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Tendonitis refers to pain and inflammation in your tendon. We look at the different types of tendonitis and how it can be treated.
Tendonitis is a familiar term used to describe pain and inflammation to any tendon. Tendinitis is also referred to as tendinopathy. As different muscles within the body have varied roles so do their respective tendons. Therefore, a single cause of tendonitis does not exist and is often related to the body area affected.
The achilles tendon attaches the calf muscles to the heel bone and has a spring like structure which provides efficiency, particularly during walking and running. Unaccustomed increases in these activities particularly for individuals who walk/run with excessive rolling in of the feet (over-pronation) may cause this condition.
Patellar tendonitis is also known as “jumper’s knee” as this tendon bears several times the bodyweight when landing. As this pseudonym suggests this condition is almost exclusively seen in sportsmen/sportswomen involved in athletics, basketball, netball and sometimes football.
The tendons of the rotator cuff muscles which function to move the shoulder joints may suffer with pain and inflammation as a secondary consequence of age-related processes to the shoulder/s or due to being compressed repeatedly as the arm is lifted.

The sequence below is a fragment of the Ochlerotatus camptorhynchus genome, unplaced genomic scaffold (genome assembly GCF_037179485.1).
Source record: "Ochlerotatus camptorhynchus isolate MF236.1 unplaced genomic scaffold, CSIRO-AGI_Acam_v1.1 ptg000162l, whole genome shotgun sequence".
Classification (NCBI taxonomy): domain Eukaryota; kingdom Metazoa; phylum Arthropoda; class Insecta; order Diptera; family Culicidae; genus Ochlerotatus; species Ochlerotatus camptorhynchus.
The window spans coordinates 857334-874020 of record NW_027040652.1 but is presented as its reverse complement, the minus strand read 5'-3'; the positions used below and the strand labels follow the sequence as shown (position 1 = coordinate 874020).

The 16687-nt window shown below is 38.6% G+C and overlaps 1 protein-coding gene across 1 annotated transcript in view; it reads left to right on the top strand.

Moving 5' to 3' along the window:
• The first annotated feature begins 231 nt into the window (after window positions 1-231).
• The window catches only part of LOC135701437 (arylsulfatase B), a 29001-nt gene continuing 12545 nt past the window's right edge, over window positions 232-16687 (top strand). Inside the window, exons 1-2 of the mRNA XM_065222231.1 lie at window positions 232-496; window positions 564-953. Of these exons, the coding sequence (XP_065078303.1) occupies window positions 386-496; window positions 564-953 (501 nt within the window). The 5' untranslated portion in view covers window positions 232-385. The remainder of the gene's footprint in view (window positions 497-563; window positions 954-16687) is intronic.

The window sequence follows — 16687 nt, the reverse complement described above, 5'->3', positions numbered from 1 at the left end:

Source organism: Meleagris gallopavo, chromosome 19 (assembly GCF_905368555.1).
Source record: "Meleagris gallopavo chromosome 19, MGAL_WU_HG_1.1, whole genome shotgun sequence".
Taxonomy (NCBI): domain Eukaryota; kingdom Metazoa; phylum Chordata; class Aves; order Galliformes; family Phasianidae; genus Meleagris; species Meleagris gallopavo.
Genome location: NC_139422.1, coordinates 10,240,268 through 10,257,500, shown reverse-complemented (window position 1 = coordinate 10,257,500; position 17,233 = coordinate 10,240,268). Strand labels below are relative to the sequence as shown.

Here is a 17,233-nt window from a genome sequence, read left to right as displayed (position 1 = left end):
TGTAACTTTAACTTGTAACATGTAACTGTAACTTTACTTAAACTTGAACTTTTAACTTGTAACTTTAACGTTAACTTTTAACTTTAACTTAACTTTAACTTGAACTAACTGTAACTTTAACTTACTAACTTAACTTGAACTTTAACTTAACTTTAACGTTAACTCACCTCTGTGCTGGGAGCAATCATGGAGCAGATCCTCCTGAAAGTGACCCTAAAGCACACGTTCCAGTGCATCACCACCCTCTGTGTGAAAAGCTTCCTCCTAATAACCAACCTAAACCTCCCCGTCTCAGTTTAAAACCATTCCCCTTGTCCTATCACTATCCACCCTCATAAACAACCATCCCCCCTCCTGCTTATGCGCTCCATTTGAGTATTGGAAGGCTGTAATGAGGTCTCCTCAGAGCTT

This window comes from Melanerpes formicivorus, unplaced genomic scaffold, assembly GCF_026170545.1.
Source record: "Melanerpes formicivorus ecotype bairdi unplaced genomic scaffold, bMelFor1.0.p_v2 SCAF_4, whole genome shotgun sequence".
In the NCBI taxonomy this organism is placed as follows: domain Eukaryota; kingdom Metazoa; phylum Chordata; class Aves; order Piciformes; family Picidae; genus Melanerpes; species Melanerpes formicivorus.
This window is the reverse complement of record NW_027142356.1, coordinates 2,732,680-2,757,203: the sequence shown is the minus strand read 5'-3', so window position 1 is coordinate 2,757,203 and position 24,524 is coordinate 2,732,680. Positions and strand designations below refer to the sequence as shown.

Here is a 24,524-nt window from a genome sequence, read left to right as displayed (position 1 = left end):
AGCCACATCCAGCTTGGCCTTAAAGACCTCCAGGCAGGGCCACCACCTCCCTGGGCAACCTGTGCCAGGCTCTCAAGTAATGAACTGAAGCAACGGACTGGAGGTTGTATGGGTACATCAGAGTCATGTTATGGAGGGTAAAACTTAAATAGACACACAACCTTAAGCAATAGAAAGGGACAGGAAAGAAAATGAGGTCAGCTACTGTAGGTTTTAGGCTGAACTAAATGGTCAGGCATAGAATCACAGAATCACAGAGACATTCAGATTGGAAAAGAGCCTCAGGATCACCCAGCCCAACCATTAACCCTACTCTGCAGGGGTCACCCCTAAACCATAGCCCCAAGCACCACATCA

These conditions are named after their respective tasks due to the significant load each tendon undergoes performing these tasks. However, the most common cause of these conditions remains repetitive computer work with an incorrect ergonomic setup.
Pain is felt when the affected muscle and tendon is being placed under load. In most cases, the symptoms ease off after a few minutes of an aggravating activity and then return if the activity is prolonged.
In rare cases of severe pain from tendonitis, the affected limb may begin to feel weak with certain tasks.
For patients who have not found physiotherapy has enabled a return to normal function or sports, we offer appointments with expert consultant orthopaedic surgeons or sports medicine consultants at short notice. Under these circumstances, our consultants can best guide management following an expertly conducted physical examination and imaging, normally in the form of an ultrasound or MRI scan.
Blood plasma (which is taken from patients through a small blood test, filtered and stored in a lab before the injection) contains natural substances which encourages healing without any obvious negative effects.
Surgery involves identifying the exact location of pain and swelling to the tendon with a physical examination and diagnostic imaging. The swelling to this area is formed by an increase in micro blood vessels and calcific deposits. These pathological parts of the tendon are then resected leaving the healthy piece of tendon intact.